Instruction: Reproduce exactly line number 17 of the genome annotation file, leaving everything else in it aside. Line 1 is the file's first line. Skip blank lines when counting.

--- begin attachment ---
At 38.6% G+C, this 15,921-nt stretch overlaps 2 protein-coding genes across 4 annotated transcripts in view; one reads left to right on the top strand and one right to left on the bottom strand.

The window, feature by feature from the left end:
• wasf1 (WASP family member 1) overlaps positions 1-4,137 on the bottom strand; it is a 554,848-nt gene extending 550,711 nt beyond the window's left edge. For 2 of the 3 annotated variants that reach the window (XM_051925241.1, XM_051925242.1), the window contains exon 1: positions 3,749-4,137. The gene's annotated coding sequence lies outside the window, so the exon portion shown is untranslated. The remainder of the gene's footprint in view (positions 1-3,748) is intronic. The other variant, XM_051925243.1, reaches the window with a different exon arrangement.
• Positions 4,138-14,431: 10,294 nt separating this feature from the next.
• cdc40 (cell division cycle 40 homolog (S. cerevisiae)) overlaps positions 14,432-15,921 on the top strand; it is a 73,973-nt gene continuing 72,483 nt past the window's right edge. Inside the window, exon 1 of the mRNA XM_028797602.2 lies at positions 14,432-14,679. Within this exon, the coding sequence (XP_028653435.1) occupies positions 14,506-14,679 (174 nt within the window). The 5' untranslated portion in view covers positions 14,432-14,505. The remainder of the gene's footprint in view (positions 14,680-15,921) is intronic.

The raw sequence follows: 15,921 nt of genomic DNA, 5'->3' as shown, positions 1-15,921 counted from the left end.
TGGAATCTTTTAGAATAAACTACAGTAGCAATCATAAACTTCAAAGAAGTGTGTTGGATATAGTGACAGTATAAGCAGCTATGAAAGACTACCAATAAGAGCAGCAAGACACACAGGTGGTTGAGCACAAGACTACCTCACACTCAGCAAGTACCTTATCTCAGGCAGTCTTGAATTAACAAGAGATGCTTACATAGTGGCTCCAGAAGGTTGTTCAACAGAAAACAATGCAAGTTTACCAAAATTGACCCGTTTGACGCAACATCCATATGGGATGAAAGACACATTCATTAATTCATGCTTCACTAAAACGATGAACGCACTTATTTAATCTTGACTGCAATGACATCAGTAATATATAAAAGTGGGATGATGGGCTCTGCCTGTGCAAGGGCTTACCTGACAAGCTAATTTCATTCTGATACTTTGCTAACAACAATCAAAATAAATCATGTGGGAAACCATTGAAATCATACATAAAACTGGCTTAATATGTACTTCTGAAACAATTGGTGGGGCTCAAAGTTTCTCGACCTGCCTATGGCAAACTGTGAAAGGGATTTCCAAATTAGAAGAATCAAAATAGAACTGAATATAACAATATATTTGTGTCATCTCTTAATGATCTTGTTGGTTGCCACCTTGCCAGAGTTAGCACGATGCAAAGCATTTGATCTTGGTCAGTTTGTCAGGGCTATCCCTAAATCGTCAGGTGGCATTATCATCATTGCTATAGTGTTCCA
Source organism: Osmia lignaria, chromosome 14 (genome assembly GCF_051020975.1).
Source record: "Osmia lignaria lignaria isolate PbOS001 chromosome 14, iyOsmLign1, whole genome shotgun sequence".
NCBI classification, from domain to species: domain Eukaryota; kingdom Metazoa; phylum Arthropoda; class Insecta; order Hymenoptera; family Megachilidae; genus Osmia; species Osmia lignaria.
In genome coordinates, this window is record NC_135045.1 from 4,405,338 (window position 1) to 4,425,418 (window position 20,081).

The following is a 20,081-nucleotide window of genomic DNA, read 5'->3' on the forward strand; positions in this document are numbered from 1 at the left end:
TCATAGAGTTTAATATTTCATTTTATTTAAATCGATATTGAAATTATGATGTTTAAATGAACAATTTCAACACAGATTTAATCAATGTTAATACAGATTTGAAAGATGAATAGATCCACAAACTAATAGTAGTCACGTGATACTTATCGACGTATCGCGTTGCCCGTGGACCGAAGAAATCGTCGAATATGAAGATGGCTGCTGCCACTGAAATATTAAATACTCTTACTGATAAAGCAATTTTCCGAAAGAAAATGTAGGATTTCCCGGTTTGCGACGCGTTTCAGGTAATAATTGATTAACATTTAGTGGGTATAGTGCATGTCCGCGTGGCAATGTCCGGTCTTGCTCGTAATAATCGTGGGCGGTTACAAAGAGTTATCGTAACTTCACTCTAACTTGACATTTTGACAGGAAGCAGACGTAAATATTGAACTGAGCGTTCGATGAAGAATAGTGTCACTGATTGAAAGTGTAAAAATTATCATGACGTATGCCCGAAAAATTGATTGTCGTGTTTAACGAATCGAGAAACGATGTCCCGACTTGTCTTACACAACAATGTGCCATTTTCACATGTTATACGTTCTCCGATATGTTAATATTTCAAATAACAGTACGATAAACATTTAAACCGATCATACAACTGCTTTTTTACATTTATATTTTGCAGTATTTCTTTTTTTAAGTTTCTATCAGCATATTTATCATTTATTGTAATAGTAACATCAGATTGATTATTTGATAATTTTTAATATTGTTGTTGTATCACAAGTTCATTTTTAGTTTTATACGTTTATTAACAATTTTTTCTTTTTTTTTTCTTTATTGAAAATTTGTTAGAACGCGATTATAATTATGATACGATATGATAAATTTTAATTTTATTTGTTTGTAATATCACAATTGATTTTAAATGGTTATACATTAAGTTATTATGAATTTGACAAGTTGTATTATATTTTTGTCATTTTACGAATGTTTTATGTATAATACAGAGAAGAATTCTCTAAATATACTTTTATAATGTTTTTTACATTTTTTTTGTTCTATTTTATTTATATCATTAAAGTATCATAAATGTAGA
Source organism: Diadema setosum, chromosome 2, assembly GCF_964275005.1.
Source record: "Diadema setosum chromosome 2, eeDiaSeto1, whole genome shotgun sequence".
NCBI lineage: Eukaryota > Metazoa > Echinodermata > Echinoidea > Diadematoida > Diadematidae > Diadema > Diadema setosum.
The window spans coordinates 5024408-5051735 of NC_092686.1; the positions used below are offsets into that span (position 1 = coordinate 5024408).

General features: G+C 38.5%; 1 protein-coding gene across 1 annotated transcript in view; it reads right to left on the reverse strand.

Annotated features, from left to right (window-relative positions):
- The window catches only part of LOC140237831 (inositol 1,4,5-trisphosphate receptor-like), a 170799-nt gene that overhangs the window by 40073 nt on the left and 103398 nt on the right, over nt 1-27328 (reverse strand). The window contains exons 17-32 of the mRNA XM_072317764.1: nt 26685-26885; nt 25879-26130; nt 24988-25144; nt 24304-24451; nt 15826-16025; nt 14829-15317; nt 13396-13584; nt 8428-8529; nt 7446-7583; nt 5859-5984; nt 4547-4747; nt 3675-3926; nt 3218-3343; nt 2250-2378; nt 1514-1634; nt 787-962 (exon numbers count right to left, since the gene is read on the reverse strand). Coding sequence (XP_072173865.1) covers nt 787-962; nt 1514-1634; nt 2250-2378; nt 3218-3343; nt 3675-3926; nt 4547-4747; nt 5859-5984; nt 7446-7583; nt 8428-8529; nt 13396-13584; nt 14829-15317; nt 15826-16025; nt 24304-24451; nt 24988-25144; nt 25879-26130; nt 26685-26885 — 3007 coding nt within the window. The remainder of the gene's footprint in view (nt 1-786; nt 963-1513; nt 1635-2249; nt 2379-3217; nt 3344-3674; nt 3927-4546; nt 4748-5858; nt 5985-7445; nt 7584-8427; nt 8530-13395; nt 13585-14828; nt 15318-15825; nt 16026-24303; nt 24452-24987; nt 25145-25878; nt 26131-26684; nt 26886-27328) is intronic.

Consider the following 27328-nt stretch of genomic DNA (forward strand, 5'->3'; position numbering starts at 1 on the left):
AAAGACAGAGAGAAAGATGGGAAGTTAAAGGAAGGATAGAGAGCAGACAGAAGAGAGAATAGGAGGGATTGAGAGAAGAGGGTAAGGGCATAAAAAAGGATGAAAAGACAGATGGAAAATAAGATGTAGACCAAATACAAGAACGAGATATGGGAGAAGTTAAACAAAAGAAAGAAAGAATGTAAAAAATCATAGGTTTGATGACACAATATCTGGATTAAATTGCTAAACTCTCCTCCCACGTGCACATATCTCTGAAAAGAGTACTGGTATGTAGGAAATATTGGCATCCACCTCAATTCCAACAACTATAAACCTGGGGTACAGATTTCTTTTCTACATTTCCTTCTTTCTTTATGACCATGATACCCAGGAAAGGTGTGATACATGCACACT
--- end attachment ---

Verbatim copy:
The window spans coordinates 5024408-5051735 of NC_092686.1; the positions used below are offsets into that span (position 1 = coordinate 5024408).